|Authors||Adler JT, Sippel RS, Chen H|
|Journal||Ann. Surg. Oncol. Volume: 15 Issue: 6 Pages: 1559-65|
|Publish Date||2008 Jun|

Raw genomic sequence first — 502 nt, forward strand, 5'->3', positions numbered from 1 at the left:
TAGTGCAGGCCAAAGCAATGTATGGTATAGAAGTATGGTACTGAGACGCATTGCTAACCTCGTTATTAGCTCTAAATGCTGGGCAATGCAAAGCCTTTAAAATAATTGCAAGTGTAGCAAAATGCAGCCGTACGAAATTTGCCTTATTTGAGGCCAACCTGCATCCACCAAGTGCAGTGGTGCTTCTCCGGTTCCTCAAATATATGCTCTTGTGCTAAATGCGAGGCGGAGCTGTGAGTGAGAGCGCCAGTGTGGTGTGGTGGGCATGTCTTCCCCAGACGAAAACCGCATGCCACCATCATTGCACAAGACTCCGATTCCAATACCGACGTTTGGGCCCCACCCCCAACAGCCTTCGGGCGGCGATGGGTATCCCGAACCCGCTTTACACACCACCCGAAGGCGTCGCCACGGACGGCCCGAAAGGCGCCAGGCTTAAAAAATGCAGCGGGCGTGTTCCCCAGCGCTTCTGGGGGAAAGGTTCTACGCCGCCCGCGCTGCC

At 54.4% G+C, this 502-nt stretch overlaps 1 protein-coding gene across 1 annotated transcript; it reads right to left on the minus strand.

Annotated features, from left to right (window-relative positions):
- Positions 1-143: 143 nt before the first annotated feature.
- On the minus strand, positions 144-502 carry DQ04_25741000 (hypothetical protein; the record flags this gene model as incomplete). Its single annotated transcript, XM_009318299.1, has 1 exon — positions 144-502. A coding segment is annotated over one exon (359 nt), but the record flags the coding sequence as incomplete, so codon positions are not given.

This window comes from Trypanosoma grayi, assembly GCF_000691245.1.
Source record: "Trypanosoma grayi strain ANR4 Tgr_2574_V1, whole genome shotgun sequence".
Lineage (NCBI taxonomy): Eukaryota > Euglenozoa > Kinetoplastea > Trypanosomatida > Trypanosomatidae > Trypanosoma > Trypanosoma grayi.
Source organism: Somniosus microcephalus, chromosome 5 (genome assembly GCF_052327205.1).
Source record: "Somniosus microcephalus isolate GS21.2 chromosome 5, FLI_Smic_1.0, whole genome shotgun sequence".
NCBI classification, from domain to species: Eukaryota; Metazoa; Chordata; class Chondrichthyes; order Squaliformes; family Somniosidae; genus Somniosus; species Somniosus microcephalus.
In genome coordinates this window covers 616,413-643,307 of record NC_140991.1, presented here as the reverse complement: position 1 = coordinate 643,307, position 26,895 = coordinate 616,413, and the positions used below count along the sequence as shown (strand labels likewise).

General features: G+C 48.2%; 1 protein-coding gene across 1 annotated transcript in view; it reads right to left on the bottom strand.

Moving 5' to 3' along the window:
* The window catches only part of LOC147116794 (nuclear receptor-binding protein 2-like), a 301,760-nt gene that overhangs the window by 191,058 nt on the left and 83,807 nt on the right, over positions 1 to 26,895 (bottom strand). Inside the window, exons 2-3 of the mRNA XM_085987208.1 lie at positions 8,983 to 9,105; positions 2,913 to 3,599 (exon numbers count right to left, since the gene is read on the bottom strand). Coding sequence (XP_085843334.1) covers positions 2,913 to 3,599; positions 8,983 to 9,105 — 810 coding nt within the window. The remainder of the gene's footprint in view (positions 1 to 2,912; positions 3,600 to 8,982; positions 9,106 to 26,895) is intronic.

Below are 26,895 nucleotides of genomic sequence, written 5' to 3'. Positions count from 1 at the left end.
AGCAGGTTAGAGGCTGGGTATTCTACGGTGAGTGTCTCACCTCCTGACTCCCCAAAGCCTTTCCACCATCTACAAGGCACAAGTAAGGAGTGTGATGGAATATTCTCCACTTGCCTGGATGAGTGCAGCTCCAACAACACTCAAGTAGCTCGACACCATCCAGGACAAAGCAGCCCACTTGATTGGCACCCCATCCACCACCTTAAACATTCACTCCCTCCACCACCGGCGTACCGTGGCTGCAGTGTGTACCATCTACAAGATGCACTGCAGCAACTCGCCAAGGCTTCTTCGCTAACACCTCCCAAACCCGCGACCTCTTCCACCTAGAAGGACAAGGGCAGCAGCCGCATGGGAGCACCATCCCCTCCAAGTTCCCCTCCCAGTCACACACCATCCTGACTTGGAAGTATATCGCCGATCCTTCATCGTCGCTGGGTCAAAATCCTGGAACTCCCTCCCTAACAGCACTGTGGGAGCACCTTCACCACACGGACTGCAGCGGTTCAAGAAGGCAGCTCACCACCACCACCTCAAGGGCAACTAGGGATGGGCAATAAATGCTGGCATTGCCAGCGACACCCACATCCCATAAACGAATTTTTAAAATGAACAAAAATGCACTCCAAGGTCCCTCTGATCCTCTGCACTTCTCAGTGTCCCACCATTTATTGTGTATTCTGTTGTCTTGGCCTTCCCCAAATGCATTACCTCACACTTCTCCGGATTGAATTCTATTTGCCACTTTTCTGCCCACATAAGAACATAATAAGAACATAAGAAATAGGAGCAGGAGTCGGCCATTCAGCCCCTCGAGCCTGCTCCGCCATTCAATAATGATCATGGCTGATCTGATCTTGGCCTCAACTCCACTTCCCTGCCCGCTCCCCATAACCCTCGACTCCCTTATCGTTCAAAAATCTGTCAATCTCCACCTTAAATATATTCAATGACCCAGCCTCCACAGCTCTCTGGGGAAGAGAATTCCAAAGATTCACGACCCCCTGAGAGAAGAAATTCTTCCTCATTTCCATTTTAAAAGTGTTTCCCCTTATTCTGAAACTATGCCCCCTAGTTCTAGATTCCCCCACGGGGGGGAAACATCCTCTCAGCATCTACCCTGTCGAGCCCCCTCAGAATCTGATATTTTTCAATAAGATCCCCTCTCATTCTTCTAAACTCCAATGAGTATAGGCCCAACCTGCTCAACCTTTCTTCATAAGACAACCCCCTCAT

It is well established that quality of life improves after parathyroidectomy. Less well understood is the impact of surgical approach on quality of life during recovery. This study was undertaken to determine whether surgical approach influences quality of life after surgery for hyperparathyroidism.A total of 146 consecutive patients who underwent surgery for hyperparathyroidism were administered the SF-36 Health Survey 1 week before, 1 week after, and 1 year after surgery.Ninety-eight patients had minimally invasive parathyroidectomies, while 48 patients had bilateral explorations. All patients were normocalcemic > 6 months after surgery. Hospital length of stay was significantly shorter in those undergoing a minimally invasive operation (mean +/- SE, .2 +/- .0 vs. .9 +/- .0 days, P < .001). The rate of complications was not statistically different (3.1% vs. 6.3%, P = .40). Quality of life improved after surgery for hyperparathyroidism, irrespective of surgical approach. The minimally invasive group greatly improved in four scales 1 week after operation, while those with a bilateral exploration improved in two. After 1 year, the minimally invasive group had statistically improved in eight categories, while the bilateral exploration group did so in only four (P < .05 for all).With improvements in surgical outcomes and quality of life, these data provide additional evidence that minimally invasive parathyroidectomy is the operation of choice for patients with hyperparathyroidism.